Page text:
Guest Post by Kent Stroman

Note from Bob:  If you are involved in Fundraising then December is “Harvest Time” – the month where nearly one third (31%) of Annual Giving occurs.  How do you decide how much ($) you should ask for?  My friend Kent Stroman shares some very timely advice!

The area in which we most often guess and assume…and then get it wrong…is with respect to the amount of the gift.

Somewhere along the way, two wrong alternatives came to be widely accepted:

  • “Any amount is okay.”
  • “We need to make up an amount, because we have to ask for something specific!”

Both of these are problematic. The first is just a lie, albeit a commonly believed lie. Amount does matter. It matters for you as the organization, and it matters for your potential donors!

The second wrong alternative often leads to us asking for the highest amount on the gift chart. They can afford it, and we need that lead gift, right? But, starting there may not be the best plan either. What if your gift chart is too high for this particular donor for this particular project? What if it isn’t high enough?

Only one person can effectively answer the question about amount: the donor!

One way to address this topic is by asking:

“At the appropriate time, what range of gift should we be talking about?” 

This question should come after you define the project, the price tag, and show them a gift chart. In your conversation about their range, they will generally talk to you about a low to high amount. Having this information allows you to ask more questions:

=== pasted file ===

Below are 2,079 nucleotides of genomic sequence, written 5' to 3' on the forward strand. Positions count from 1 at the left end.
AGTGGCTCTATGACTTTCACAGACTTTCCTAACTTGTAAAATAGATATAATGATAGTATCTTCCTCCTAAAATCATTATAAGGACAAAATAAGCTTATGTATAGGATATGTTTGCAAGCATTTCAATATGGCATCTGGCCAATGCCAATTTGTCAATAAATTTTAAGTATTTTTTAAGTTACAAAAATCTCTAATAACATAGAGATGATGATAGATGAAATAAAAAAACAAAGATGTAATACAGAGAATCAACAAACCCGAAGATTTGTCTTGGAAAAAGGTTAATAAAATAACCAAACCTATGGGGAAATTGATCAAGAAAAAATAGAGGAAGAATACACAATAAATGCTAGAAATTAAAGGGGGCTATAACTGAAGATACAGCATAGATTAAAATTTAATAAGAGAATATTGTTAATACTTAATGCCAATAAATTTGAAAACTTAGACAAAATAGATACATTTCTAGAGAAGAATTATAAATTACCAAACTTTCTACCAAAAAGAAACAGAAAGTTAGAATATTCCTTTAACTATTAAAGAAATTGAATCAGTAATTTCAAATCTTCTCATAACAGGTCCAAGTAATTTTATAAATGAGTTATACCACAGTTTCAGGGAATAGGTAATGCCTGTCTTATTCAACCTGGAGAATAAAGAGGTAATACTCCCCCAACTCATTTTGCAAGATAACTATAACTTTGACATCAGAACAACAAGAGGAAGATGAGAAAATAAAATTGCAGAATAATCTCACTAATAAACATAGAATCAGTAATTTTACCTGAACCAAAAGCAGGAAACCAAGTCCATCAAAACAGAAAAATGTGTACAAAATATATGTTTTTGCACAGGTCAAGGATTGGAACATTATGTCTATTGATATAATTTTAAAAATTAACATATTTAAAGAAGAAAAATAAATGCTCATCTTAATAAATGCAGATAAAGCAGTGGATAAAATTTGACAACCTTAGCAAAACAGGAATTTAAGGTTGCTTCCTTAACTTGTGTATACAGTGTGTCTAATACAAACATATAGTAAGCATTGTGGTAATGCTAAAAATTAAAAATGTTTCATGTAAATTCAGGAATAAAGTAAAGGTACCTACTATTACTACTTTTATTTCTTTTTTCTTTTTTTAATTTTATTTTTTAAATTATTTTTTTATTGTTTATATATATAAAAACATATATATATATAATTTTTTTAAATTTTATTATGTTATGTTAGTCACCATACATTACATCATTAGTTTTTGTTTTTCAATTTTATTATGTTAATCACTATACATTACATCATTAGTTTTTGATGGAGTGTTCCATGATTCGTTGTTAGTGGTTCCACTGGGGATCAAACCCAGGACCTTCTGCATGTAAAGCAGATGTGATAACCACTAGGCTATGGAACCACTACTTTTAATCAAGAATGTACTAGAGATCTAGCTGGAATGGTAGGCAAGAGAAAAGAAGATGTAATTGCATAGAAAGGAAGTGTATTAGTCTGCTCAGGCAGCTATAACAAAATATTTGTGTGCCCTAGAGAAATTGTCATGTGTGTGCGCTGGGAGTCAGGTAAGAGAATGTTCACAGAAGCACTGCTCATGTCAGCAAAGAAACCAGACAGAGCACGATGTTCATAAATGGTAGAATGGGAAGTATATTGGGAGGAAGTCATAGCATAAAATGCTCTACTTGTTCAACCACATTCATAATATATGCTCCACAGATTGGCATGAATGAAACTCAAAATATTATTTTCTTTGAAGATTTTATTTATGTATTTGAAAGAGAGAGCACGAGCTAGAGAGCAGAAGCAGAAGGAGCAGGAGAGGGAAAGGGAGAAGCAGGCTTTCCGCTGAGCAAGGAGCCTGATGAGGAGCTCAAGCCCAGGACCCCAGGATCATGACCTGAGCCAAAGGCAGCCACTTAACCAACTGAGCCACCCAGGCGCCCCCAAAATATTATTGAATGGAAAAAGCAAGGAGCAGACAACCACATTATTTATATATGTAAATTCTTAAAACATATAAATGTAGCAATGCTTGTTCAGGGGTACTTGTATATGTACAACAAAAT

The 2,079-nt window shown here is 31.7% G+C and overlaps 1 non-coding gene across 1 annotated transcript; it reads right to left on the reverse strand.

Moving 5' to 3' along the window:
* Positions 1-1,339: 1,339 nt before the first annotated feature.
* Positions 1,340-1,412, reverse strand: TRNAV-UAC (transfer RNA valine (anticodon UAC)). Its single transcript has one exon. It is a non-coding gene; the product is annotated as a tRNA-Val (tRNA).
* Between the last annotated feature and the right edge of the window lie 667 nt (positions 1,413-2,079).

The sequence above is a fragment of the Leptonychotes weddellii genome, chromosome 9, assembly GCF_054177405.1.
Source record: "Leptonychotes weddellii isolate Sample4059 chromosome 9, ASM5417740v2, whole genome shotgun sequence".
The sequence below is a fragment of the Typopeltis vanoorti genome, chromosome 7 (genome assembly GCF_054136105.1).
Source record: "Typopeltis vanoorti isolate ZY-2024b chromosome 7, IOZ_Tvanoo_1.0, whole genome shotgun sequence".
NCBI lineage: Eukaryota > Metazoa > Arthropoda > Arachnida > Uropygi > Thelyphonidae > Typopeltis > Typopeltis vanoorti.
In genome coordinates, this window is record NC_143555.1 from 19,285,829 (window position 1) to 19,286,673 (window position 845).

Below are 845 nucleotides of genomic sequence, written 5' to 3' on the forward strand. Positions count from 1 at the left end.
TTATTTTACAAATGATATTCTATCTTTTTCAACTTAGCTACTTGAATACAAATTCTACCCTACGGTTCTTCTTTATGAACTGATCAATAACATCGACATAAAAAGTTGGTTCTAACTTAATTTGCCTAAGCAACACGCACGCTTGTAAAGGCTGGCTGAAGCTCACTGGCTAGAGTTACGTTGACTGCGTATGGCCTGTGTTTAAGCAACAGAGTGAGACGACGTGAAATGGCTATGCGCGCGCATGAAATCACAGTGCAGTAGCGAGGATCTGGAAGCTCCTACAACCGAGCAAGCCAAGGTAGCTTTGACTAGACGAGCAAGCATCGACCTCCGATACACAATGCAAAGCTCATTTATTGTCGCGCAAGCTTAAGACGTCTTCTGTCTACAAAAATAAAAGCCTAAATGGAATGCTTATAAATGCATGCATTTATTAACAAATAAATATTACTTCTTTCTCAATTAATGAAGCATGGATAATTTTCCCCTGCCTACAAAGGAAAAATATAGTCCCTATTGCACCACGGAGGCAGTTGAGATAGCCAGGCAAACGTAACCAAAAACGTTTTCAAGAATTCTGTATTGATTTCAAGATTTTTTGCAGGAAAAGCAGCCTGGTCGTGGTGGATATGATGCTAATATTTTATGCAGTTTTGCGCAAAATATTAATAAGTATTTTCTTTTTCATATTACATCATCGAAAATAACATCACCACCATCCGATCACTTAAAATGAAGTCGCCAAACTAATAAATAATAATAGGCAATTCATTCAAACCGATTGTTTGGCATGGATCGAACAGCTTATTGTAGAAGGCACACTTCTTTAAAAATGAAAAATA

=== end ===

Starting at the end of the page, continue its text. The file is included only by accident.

“What might get you to the top of the range?”

“What factors could push you towards the bottom?”

We mustn’t be in the business of assuming or guessing when it comes to our donors. We can and should formulate questions that will allow our donors to bring us inside the equation.  THEIR equation. This process cuts out assumptions and guesses and instead becomes a conversation. And, there’s value in having the conversation, no matter what the donor decides.

Kent Stroman is an experienced consultant specializing in major fundraising campaigns and board governance.  He is an inspirational speaker and the author of two books:  The Intentional Board: Why Your Board Doesn’t Work and How to Fix It and Asking About Asking: Mastering the Art of Conversational Fundraising.

 

 

 

 

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